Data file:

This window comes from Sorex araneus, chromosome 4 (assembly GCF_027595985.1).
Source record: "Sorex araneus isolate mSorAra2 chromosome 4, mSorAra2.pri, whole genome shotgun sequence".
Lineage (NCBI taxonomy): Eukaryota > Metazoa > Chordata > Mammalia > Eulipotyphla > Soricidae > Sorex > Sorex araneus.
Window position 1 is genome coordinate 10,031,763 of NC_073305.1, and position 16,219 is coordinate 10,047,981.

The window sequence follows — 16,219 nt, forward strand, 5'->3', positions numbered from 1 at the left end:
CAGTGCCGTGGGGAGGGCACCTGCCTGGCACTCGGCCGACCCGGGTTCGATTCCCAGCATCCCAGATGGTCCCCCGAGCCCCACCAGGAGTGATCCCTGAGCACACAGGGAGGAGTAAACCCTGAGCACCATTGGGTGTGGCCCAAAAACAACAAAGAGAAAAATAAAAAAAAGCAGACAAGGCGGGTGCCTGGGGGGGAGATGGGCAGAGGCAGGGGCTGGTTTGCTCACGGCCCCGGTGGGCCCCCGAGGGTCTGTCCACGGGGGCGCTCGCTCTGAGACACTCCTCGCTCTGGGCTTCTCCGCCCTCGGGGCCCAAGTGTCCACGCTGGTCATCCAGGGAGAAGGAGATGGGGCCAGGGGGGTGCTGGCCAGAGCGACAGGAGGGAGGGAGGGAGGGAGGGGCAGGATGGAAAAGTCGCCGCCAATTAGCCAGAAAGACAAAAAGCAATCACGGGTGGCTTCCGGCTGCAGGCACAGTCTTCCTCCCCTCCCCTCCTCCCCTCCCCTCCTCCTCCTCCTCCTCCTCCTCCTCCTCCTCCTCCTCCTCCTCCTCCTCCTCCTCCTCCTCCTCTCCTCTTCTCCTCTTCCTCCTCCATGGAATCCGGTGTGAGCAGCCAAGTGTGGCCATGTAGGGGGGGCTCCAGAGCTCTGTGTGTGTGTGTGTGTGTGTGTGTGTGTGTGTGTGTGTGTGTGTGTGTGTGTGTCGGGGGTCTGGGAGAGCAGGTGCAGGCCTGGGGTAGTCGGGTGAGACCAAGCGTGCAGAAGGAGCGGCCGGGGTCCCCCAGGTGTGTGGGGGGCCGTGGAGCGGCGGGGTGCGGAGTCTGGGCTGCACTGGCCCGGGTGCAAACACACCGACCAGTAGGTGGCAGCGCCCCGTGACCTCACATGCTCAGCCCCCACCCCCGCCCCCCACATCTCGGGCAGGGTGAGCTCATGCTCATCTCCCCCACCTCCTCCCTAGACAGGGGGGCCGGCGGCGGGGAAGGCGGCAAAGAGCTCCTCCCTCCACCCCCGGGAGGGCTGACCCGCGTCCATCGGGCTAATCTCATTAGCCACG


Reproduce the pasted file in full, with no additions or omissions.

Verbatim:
This window comes from Sorex araneus, chromosome 4 (assembly GCF_027595985.1).
Source record: "Sorex araneus isolate mSorAra2 chromosome 4, mSorAra2.pri, whole genome shotgun sequence".
Lineage (NCBI taxonomy): Eukaryota > Metazoa > Chordata > Mammalia > Eulipotyphla > Soricidae > Sorex > Sorex araneus.
Window position 1 is genome coordinate 10,031,763 of NC_073305.1, and position 16,219 is coordinate 10,047,981.

The window sequence follows — 16,219 nt, forward strand, 5'->3', positions numbered from 1 at the left end:
CAGTGCCGTGGGGAGGGCACCTGCCTGGCACTCGGCCGACCCGGGTTCGATTCCCAGCATCCCAGATGGTCCCCCGAGCCCCACCAGGAGTGATCCCTGAGCACACAGGGAGGAGTAAACCCTGAGCACCATTGGGTGTGGCCCAAAAACAACAAAGAGAAAAATAAAAAAAAGCAGACAAGGCGGGTGCCTGGGGGGGAGATGGGCAGAGGCAGGGGCTGGTTTGCTCACGGCCCCGGTGGGCCCCCGAGGGTCTGTCCACGGGGGCGCTCGCTCTGAGACACTCCTCGCTCTGGGCTTCTCCGCCCTCGGGGCCCAAGTGTCCACGCTGGTCATCCAGGGAGAAGGAGATGGGGCCAGGGGGGTGCTGGCCAGAGCGACAGGAGGGAGGGAGGGAGGGAGGGGCAGGATGGAAAAGTCGCCGCCAATTAGCCAGAAAGACAAAAAGCAATCACGGGTGGCTTCCGGCTGCAGGCACAGTCTTCCTCCCCTCCCCTCCTCCCCTCCCCTCCTCCTCCTCCTCCTCCTCCTCCTCCTCCTCCTCCTCCTCCTCCTCCTCCTCCTCCTCCTCCTCTCCTCTTCTCCTCTTCCTCCTCCATGGAATCCGGTGTGAGCAGCCAAGTGTGGCCATGTAGGGGGGGCTCCAGAGCTCTGTGTGTGTGTGTGTGTGTGTGTGTGTGTGTGTGTGTGTGTGTGTGTGTGTGTGTCGGGGGTCTGGGAGAGCAGGTGCAGGCCTGGGGTAGTCGGGTGAGACCAAGCGTGCAGAAGGAGCGGCCGGGGTCCCCCAGGTGTGTGGGGGGCCGTGGAGCGGCGGGGTGCGGAGTCTGGGCTGCACTGGCCCGGGTGCAAACACACCGACCAGTAGGTGGCAGCGCCCCGTGACCTCACATGCTCAGCCCCCACCCCCGCCCCCCACATCTCGGGCAGGGTGAGCTCATGCTCATCTCCCCCACCTCCTCCCTAGACAGGGGGGCCGGCGGCGGGGAAGGCGGCAAAGAGCTCCTCCCTCCACCCCCGGGAGGGCTGACCCGCGTCCATCGGGCTAATCTCATTAGCCACG